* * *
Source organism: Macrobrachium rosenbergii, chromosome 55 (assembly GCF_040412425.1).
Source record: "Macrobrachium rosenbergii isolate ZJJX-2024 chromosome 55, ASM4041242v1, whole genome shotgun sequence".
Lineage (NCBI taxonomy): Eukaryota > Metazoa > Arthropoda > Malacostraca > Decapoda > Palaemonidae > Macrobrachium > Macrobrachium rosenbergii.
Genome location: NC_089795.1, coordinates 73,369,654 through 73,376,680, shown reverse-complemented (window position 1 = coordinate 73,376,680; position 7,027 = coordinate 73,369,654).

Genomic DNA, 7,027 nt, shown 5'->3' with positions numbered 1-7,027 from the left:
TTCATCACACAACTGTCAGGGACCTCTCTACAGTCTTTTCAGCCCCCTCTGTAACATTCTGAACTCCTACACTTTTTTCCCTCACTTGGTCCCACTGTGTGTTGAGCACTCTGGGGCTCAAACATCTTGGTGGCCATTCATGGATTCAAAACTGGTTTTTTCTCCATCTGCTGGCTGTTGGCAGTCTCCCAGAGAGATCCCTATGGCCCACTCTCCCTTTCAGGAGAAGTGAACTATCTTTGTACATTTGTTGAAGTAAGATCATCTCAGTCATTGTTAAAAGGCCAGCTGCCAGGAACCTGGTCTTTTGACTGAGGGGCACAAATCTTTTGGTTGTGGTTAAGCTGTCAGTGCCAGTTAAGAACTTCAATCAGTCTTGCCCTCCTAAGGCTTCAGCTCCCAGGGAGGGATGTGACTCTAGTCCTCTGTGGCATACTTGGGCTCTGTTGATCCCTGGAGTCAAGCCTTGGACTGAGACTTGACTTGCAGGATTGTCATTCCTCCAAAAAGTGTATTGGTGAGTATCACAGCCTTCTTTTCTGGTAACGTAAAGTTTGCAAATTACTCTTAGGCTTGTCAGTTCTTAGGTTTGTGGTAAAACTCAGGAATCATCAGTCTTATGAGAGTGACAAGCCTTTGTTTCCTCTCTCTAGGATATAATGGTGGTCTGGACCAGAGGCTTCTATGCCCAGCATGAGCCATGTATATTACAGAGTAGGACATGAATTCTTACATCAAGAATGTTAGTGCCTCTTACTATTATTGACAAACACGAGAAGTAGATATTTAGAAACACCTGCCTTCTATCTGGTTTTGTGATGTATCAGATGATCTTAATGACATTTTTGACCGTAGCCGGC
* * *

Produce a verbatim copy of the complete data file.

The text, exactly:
Source organism: Macrobrachium rosenbergii, chromosome 55 (assembly GCF_040412425.1).
Source record: "Macrobrachium rosenbergii isolate ZJJX-2024 chromosome 55, ASM4041242v1, whole genome shotgun sequence".
Lineage (NCBI taxonomy): Eukaryota > Metazoa > Arthropoda > Malacostraca > Decapoda > Palaemonidae > Macrobrachium > Macrobrachium rosenbergii.
Genome location: NC_089795.1, coordinates 73,369,654 through 73,376,680, shown reverse-complemented (window position 1 = coordinate 73,376,680; position 7,027 = coordinate 73,369,654).

Genomic DNA, 7,027 nt, shown 5'->3' with positions numbered 1-7,027 from the left:
TTCATCACACAACTGTCAGGGACCTCTCTACAGTCTTTTCAGCCCCCTCTGTAACATTCTGAACTCCTACACTTTTTTCCCTCACTTGGTCCCACTGTGTGTTGAGCACTCTGGGGCTCAAACATCTTGGTGGCCATTCATGGATTCAAAACTGGTTTTTTCTCCATCTGCTGGCTGTTGGCAGTCTCCCAGAGAGATCCCTATGGCCCACTCTCCCTTTCAGGAGAAGTGAACTATCTTTGTACATTTGTTGAAGTAAGATCATCTCAGTCATTGTTAAAAGGCCAGCTGCCAGGAACCTGGTCTTTTGACTGAGGGGCACAAATCTTTTGGTTGTGGTTAAGCTGTCAGTGCCAGTTAAGAACTTCAATCAGTCTTGCCCTCCTAAGGCTTCAGCTCCCAGGGAGGGATGTGACTCTAGTCCTCTGTGGCATACTTGGGCTCTGTTGATCCCTGGAGTCAAGCCTTGGACTGAGACTTGACTTGCAGGATTGTCATTCCTCCAAAAAGTGTATTGGTGAGTATCACAGCCTTCTTTTCTGGTAACGTAAAGTTTGCAAATTACTCTTAGGCTTGTCAGTTCTTAGGTTTGTGGTAAAACTCAGGAATCATCAGTCTTATGAGAGTGACAAGCCTTTGTTTCCTCTCTCTAGGATATAATGGTGGTCTGGACCAGAGGCTTCTATGCCCAGCATGAGCCATGTATATTACAGAGTAGGACATGAATTCTTACATCAAGAATGTTAGTGCCTCTTACTATTATTGACAAACACGAGAAGTAGATATTTAGAAACACCTGCCTTCTATCTGGTTTTGTGATGTATCAGATGATCTTAATGACATTTTTGACCGTAGCCGGC